Workers at Large Companies Dropping Health Coverage
Large companies that employ 1,000 or more workers are experiencing a decline in participation in employer-sponsored health plans because of increases in out-of-pocket costs, the Wall Street Journal reports. The percentage of employees at large companies who enrolled in employer-sponsored health plans declined from 87.7% to 81% between 1996 and 2004, according to a new survey by the Agency for Healthcare Research and Quality.
The survey polled more than 45,000 offices, plants and other employer sites. The greatest decline in participation rates occurred at large retailers, with a drop from 83.8% to 67.3%. Although 98% of large employers offer health plans, increases in premiums, deductibles and copayments have led "many workers to forego their employers' insurance," the Journal reports.
Another reason for the decline in health plan participation is that "far fewer" married couples enroll in plans at each spouse's company, the Journal reports. "Premiums and costs have risen high enough that more of these couples pick whichever plan offers the best deal and sign the whole family onto it," according to the Journal.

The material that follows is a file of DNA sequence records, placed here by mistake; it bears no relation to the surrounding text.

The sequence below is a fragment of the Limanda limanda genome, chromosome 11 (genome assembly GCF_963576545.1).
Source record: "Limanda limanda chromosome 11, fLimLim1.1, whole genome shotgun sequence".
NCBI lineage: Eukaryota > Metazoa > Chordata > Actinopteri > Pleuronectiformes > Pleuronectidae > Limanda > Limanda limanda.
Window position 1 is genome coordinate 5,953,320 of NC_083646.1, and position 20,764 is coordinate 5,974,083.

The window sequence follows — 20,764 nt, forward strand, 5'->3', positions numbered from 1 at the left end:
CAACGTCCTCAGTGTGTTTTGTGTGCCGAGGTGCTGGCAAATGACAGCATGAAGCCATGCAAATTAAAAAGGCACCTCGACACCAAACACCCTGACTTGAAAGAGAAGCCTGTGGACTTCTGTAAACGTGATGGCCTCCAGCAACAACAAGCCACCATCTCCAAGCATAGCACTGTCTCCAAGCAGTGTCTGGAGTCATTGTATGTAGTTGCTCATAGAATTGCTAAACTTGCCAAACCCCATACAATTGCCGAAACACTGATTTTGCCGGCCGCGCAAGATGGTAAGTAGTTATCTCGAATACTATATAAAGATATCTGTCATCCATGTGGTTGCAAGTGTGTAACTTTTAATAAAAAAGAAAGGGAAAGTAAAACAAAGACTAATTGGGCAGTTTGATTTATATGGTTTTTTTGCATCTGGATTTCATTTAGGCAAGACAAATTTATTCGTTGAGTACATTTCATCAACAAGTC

Families in 2005 paid an average of $226 in monthly premiums -- 26% of total costs -- according to the Kaiser Family Foundation.
Linda Blumberg, economist and principal research associate at the Urban Institute, said employees with relatively low salaries are increasingly going to drop health coverage as premiums continue to become more expensive. Blumberg added that high-deductible plans with health savings accounts, which are being offered by a growing number of companies, might be an unattractive option for many workers who cannot afford to save money in the accounts (Fuhrmans, Wall Street Journal, 8/25).